We came back again the next day, but the monks were on break, so we were privileged to an entirely different experience of the temple. It wasn't quiet in the way you would expect, but there were no loud speakers, and most of the thousands of monks were out in the town. We were mainly sharing the site with other tourists and local devotees.
Nick and I had another excellent meditation underneath the Bodhi tree, this time pieces of bark were falling on us.
A rather large piece fell on Nicks arm, but instead of disturbing his mediation, he decided to pick it up when he was done. No sooner could he close his eyes again, did he feel the monk seating in front of me crawling over him to grab the bark. Nick was bummed, and they began exchanging glances. The man let Nick touch the Bodhi tree bark before he put it in his bag and grabbed 50 rupees to give to Nick.
We disagree as to why he gave Nick the money. I think it was a kind offer because he was taking the bark. Nick thinks the monk was giving him money for food. I guess we will never know. Shortly after I was done meditating a leaf from the tree fell on me, so I was sure to snatch it up right away.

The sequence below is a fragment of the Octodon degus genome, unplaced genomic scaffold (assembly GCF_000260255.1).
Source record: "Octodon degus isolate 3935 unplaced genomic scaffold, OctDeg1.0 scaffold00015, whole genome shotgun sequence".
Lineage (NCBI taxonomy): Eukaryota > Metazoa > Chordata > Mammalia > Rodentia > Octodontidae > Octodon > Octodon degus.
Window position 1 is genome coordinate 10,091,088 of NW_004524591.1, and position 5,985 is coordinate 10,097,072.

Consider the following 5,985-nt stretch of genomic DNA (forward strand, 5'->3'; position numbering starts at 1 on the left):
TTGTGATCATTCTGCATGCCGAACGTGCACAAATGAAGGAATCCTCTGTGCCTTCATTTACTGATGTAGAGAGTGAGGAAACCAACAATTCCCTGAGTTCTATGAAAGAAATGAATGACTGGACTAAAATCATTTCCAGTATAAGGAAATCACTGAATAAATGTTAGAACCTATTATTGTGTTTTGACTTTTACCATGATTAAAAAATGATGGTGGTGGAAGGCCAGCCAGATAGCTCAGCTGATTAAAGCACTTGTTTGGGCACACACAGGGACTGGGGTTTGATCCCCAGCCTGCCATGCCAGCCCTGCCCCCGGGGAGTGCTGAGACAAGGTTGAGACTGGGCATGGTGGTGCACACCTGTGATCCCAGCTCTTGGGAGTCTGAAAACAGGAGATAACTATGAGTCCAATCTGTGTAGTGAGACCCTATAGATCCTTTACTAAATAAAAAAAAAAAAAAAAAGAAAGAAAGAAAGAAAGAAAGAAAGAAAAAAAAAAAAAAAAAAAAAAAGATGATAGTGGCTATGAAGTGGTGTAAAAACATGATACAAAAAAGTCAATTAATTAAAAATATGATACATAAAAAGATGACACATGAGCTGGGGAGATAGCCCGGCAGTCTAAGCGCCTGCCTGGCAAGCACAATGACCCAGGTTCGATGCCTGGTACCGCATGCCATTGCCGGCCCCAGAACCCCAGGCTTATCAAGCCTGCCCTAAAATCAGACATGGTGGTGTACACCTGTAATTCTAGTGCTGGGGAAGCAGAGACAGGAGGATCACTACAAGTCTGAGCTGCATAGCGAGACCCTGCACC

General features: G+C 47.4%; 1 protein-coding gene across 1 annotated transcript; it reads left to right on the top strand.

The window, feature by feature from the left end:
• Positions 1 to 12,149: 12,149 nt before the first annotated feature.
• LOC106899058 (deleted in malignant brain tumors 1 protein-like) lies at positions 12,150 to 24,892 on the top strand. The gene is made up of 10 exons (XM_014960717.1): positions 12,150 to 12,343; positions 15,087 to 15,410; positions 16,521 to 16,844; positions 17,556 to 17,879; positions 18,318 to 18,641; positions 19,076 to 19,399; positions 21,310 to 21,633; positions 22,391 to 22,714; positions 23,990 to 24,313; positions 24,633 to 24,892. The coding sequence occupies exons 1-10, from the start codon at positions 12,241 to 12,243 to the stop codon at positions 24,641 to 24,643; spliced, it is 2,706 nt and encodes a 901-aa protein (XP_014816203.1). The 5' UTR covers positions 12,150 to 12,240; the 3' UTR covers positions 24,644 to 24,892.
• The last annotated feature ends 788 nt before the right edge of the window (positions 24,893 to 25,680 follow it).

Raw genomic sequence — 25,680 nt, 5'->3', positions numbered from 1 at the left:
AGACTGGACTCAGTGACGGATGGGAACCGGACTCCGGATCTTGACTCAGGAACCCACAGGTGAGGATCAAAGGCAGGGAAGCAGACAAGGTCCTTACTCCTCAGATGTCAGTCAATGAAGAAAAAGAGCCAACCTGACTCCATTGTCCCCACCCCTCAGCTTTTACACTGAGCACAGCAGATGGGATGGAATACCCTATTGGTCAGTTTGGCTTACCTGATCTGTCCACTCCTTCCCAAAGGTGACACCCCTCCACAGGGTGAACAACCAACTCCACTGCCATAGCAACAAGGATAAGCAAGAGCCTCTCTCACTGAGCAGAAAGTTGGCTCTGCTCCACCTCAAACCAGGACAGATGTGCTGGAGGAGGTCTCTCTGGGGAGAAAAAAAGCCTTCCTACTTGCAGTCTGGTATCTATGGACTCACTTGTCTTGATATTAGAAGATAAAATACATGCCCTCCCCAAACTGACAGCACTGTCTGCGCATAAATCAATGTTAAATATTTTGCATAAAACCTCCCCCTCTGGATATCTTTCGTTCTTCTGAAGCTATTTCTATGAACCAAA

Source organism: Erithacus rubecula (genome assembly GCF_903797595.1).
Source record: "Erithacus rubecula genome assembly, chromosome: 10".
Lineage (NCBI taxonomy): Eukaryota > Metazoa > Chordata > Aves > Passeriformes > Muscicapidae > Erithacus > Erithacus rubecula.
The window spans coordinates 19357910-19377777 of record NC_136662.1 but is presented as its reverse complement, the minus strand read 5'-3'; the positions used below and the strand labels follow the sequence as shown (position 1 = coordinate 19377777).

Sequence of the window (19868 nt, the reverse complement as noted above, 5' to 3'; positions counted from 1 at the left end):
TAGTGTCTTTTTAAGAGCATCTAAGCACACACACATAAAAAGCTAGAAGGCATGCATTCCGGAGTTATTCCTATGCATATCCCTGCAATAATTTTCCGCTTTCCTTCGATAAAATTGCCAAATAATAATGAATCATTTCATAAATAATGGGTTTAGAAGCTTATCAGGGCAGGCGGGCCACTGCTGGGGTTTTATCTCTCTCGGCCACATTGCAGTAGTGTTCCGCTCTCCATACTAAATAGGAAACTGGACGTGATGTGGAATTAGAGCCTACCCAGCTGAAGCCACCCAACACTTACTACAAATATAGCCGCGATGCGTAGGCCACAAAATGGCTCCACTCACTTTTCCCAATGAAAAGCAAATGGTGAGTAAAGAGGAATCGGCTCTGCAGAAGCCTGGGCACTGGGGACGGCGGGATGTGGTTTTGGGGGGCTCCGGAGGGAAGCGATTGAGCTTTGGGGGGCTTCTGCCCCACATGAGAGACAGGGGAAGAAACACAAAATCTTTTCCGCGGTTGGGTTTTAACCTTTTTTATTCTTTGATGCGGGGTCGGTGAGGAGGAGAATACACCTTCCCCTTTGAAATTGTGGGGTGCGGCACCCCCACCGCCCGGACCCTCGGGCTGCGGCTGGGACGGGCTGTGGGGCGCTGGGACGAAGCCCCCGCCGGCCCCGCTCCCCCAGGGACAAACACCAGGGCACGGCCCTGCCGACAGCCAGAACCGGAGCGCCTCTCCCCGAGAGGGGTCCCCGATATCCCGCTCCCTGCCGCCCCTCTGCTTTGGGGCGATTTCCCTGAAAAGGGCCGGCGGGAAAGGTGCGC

Both of the days we went to the temple, we decided to wander around town a bit when we were done. There are hundreds of souvenir stalls selling religious items, trinkets, and jewelry from Nepal and Tibet. I bought the coolest copper and turquoise Buddha, and Nick bought some beautiful wooden Mala beads.
On four separate occasions, random young men approached us trying to practice their English, and further inviting us to sit down for chai.
We said no each time, reluctantly at first because it was refreshing to not be approached to buy something. But when the second set of guys said almost the exact same speech, we realized that was likely the beginnings of the local scam. We don't know what exactly would come from sitting down to chai with them, but we are clear that it isn't purely innocent.